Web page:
There are also a number of plants that people believe should stay indoors but are actually quite fine outside for longer than anyone suspects. I’m certainly guilty of dragging plants inside that by all reports should be fine outside and leaving them in the house for the entire winter. You’ll simply need to check on the individual requirements of each one before taking preventative measures that may do more harm than good.

Then there are some plants that seemingly get along just fine when their necessary needs are reduced to a bare minimum indoors. Dracaenas and asparagus ferns are the first plants that come to mind. There are other specimens that start looking pale and limp in low light but are otherwise okay, such as stevia. After all, a house has only so many windows and plants that were specially ordered take priority over those that I could find anywhere. The windowsill succulent garden is the exception to the rule since these tiny plants are the only things that are small enough to fit the available space.

Winter Gardening Troubleshooting


Of course, there are also the plants that do fine at first but quickly become temperamental. Defoliation is a common enough problem. Sometimes the onset is immediately noticeable and other times it takes awhile. This condition could mean the plant is doomed. Or it could be a natural response to the cold and recover, as is usually the case with lemon verbenas and bougainvilleas. So it is best to be as knowledgeable as possible about the specimen in question.

If the plant was  getting along just fine and then started deteriorating once it was brought indoors, low light is usually the culprit. Putting it in a place that gets stronger light is naturally the easiest way to increase its chances of survival. Technically minded people might even want to rig up a grow light of their own but, for most situations, that’s not really necessary. Another problem is that sometimes the hot, dry air circulating from the vents can cause some plants to become a bit crispy. They might benefit from being misted with a spray bottle every so often to keep them from drying out.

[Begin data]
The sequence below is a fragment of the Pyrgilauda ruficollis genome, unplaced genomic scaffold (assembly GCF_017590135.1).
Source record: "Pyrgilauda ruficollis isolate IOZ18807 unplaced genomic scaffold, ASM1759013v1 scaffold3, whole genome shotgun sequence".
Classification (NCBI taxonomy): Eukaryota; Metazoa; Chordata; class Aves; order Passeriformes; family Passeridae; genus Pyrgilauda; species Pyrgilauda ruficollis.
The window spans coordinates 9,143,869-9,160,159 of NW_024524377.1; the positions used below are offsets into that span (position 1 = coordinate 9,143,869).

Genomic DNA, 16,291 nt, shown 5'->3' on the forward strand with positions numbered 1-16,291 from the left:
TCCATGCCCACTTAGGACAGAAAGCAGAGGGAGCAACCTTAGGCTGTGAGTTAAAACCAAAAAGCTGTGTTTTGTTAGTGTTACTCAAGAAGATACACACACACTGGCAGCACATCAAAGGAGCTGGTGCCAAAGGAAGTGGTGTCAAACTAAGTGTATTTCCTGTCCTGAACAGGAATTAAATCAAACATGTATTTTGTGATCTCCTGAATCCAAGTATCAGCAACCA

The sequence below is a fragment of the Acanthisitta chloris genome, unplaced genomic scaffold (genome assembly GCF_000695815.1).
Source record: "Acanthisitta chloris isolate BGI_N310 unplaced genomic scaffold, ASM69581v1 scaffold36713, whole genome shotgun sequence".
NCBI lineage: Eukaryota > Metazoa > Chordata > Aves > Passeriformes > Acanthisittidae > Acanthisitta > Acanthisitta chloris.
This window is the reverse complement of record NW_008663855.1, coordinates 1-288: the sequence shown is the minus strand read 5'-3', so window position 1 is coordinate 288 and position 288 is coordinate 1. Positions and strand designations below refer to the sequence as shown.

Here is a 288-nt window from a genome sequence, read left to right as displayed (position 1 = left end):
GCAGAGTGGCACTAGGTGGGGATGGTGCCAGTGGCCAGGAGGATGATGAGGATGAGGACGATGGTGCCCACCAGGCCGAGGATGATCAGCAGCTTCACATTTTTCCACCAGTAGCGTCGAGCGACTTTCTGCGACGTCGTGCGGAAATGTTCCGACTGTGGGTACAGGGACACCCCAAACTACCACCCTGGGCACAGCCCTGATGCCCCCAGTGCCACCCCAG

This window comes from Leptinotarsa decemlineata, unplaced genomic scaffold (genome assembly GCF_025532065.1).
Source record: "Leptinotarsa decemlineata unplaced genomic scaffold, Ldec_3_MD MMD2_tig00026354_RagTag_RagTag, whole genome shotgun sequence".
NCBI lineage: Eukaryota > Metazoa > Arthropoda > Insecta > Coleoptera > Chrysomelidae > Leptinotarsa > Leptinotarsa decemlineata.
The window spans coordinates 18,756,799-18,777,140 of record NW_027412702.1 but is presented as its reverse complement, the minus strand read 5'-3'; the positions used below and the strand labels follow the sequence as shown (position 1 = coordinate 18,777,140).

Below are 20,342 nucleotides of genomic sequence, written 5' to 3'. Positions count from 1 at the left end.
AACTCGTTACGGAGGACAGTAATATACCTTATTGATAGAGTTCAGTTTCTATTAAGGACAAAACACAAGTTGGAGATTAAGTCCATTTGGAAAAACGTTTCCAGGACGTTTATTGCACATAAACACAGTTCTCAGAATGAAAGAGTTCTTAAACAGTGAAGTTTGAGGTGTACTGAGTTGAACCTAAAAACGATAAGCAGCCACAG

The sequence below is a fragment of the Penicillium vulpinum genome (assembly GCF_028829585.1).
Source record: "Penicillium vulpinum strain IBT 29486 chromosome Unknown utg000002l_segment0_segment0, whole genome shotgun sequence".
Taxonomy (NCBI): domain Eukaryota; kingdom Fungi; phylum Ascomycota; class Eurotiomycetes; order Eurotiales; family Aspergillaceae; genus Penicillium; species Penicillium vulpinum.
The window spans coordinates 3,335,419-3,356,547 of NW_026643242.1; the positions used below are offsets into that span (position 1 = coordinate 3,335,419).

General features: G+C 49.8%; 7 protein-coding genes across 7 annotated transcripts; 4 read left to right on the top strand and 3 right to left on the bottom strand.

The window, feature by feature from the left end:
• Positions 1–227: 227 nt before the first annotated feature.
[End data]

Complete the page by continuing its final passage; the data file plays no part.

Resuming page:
Pests like spider mites can also become problematic as the winter goes on. Taking the plants outside on a warm day and liberally soaking them down with bug spray should keep them alive until the spring when a stronger war can be waged on the pests in question. Perhaps one of the stranger problems I’ve heard about involves watering plants with icy liquid straight out of the spigot. It’s a good idea to let the water warm to room temperature before it is dumped on the plants.

Although many of us stay inside for much of the winter, outdoor plants that don’t go dormant should probably be watered once a week if rain is not forthcoming. It might be a good idea to do this on the same day that all the indoor plants get their weekly drink so that everything is on the same schedule. If all else fails and the plants drop dead the winter despite your best efforts, just remember that you can always buy new ones next year. Good luck with your winter gardening adventures!

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About Lauren

Lauren Purcell is a freelance writer from Savannah, Georgia. She is the proud owner of two spoiled little dogs. Her hobbies include gardening (in case you hadn't noticed), cooking, traveling when she has money, and waiting on her key lime tree to produce fruit.